There are probably more visions of the afterlife than there are religions and cultures that believe in it. It is unlikely though that any other than Anthony Weller's offer a choice between an eternal afterlife and reincarnation, albeit as an entirely different person.
In fact, in Weller's The Land of Later On, the power(s) that be actually make sure each new arrival gets a guidebook. The underlying message of the book, though, is that life, so to speak, is better reincarnated than spent in eternity.
The Land of Later On is purportedly a book written by the protagonist, Kip, a New York City jazz pianist who returns from the afterlife after a suicide attempt prompted by a neurological disease that prevents him from playing music. He writes the book not to convince people there is life after death but to urge them to resist the guidebook's ongoing encouragement to reincarnate once they arrive there.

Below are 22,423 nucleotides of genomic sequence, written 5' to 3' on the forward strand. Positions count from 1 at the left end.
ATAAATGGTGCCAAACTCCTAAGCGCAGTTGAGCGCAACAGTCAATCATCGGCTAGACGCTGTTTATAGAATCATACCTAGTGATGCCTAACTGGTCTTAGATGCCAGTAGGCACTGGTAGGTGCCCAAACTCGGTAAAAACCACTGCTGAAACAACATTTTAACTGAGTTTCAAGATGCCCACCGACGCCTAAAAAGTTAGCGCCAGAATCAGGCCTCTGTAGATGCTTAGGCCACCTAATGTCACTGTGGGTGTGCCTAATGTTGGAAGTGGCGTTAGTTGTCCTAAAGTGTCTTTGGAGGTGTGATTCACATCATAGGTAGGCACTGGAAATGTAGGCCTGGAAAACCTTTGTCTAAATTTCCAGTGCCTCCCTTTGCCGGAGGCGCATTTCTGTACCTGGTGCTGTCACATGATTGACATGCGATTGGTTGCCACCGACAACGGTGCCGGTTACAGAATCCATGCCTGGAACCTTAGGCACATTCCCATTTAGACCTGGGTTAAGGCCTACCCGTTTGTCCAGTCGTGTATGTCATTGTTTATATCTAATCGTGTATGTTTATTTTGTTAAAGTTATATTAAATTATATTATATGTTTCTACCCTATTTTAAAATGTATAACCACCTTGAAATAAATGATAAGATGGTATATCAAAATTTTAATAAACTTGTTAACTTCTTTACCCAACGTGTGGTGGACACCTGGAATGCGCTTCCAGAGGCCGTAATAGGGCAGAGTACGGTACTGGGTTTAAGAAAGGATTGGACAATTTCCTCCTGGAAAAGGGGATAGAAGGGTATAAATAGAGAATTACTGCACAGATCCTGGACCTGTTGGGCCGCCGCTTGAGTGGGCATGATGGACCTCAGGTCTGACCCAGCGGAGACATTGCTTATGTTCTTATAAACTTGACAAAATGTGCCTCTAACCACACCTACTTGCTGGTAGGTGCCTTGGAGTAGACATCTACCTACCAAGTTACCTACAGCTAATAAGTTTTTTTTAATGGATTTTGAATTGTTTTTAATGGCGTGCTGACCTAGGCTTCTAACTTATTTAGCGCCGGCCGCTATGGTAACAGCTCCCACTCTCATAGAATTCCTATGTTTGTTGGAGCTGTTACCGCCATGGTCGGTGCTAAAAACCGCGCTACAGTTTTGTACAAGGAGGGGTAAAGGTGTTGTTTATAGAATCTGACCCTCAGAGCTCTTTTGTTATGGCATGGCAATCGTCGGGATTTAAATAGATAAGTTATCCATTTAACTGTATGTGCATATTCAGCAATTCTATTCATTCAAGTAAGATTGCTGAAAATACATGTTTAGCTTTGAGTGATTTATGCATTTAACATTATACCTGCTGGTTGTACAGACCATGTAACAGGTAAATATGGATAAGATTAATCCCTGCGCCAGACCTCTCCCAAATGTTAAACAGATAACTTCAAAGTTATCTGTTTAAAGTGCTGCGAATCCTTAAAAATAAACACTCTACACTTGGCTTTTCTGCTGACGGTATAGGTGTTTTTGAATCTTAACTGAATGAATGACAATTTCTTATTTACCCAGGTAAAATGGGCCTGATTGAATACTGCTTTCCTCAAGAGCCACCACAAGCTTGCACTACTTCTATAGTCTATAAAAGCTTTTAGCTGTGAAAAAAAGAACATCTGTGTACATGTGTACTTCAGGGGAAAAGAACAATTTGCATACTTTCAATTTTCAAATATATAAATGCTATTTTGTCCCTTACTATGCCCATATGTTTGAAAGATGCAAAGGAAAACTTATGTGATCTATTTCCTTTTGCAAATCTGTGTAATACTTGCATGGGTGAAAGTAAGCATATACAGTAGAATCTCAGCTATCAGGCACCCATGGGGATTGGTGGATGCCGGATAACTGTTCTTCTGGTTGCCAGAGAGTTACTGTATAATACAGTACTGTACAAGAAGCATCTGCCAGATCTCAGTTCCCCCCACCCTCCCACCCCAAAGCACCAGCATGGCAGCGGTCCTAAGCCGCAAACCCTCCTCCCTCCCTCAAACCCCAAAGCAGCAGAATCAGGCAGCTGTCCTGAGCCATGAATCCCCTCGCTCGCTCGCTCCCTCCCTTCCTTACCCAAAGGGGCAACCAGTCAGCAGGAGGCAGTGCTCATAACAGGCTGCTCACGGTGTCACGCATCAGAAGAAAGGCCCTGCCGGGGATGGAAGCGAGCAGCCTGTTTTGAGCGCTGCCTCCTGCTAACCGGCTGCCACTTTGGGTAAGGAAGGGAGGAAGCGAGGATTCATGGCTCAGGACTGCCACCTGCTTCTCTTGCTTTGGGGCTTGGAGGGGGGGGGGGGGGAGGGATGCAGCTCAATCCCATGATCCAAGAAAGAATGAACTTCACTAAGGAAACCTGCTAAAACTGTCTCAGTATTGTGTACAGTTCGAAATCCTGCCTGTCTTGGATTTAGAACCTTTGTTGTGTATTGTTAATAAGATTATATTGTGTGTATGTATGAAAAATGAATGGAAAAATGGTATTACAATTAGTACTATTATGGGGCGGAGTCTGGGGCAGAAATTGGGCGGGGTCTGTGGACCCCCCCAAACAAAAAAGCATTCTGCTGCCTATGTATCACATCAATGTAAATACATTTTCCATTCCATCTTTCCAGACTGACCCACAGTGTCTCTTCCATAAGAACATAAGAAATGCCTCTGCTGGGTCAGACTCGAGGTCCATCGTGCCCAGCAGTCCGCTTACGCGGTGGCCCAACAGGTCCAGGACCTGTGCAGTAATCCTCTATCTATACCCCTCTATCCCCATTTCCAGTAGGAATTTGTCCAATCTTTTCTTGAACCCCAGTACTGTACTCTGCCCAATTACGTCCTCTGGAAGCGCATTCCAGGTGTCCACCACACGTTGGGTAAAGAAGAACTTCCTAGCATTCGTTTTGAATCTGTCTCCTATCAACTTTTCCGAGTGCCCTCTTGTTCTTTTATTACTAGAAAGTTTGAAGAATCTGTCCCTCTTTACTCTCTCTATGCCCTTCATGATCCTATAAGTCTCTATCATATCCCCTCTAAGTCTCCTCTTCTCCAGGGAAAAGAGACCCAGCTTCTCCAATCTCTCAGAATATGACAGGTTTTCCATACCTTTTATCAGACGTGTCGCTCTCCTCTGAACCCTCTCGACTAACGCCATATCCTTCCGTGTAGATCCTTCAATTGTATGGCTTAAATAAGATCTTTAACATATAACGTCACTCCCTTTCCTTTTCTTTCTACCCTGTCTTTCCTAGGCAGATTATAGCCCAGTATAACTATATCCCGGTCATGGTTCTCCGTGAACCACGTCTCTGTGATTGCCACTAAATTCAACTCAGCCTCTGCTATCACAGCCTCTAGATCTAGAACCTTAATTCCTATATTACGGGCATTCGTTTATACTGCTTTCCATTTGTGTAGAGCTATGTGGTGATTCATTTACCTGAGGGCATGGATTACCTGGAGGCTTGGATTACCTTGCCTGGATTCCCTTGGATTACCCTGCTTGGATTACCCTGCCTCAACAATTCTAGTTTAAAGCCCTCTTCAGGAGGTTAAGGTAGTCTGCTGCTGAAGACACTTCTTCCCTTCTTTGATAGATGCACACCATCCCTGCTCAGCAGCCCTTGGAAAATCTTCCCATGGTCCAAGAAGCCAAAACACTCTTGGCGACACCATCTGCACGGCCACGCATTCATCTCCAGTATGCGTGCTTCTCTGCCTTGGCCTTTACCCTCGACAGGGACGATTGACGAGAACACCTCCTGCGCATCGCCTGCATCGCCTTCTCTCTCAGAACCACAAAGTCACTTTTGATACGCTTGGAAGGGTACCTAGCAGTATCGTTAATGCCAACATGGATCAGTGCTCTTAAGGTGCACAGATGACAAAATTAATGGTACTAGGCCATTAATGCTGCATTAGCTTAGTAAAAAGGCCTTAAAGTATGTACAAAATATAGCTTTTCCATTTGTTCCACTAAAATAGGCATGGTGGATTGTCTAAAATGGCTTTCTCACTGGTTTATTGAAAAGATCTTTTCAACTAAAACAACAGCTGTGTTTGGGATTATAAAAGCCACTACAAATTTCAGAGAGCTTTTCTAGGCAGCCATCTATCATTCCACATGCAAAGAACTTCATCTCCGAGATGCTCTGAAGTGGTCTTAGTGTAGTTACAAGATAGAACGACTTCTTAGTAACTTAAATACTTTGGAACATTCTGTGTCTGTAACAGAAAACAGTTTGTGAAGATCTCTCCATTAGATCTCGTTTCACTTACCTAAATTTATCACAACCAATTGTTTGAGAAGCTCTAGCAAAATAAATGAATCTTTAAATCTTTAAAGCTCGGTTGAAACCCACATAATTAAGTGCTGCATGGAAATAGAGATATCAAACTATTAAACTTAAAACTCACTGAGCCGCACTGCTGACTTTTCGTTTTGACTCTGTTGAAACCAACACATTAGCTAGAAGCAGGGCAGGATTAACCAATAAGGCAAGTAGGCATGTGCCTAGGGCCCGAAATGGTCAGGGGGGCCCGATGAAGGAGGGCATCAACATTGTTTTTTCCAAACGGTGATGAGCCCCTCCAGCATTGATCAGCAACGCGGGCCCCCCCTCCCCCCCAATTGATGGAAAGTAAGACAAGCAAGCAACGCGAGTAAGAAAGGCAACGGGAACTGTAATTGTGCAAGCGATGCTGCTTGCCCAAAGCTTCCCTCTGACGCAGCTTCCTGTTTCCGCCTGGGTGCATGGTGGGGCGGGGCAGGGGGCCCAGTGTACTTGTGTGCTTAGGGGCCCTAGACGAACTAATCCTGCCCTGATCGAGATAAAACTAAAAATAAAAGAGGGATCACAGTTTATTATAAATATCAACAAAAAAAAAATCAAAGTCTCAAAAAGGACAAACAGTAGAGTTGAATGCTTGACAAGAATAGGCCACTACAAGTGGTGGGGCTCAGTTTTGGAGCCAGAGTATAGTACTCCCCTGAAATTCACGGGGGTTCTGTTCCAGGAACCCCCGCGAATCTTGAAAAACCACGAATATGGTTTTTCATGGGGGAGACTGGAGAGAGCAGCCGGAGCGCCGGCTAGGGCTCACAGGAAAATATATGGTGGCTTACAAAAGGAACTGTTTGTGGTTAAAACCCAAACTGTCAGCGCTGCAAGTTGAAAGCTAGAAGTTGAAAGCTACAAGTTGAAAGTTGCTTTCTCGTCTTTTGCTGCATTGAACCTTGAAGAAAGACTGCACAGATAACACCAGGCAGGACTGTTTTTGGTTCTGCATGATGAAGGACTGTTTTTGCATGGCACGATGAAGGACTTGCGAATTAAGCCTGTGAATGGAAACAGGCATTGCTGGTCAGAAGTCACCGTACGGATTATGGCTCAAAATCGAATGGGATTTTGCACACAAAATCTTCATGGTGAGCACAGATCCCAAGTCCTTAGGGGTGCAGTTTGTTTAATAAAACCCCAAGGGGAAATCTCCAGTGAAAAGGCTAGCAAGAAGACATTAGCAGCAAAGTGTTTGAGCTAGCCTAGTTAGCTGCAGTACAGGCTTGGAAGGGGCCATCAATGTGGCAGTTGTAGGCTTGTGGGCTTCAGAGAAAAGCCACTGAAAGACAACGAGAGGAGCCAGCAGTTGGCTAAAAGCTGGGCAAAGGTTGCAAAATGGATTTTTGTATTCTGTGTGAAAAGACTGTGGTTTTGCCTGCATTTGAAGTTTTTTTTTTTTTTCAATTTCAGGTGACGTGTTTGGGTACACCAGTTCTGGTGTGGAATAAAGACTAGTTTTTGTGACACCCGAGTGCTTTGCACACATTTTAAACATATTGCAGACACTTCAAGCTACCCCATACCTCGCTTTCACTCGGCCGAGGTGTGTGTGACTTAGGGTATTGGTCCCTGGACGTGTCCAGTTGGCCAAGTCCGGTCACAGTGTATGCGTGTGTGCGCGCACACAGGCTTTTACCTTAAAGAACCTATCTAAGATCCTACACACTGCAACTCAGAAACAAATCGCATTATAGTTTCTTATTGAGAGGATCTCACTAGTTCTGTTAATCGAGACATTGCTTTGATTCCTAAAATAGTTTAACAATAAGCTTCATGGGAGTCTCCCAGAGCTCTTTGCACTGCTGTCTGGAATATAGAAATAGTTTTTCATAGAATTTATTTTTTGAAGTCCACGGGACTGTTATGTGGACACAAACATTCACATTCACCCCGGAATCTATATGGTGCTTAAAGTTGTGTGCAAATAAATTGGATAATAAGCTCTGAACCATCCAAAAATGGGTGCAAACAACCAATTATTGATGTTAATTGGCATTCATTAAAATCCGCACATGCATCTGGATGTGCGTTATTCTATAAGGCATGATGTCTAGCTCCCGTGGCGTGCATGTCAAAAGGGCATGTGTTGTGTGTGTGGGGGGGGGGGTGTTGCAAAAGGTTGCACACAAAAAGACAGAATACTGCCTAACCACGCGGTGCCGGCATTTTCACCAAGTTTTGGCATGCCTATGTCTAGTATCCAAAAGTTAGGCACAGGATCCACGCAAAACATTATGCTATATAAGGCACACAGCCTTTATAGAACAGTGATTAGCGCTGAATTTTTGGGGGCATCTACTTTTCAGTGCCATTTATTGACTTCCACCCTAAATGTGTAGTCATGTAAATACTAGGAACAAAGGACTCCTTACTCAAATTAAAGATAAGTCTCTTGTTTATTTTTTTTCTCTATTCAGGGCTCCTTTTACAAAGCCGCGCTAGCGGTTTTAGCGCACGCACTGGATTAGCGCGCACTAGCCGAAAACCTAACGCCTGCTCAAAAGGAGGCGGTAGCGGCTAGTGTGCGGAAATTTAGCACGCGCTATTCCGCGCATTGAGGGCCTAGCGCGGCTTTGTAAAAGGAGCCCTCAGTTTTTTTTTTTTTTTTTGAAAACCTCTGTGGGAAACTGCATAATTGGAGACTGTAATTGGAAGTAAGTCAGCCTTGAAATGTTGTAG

The eternity Weller envisions is much like life on Earth but, with practice, people can transport themselves to almost any time and place. Still, it isn't quite the same. For example, you won't be able to meet or chat with Shakespeare, Mozart or any number of historical figures because they decided to be reincarnated. Likewise, you can't attend a historic event because they happen only once and cannot be experienced again.
For Kip, though, the ability to go wherever and whenever he wants isn't all that important. Once slightly acclimated, he spends his time searching for his girlfriend Lucy, who died of leukemia a couple years before his suicide attempt. The effort is daunting given that even if he picks the right place, he must also pick the right time. And the search will be inevitably fruitless if Lucy has already returned to life as a new and different person.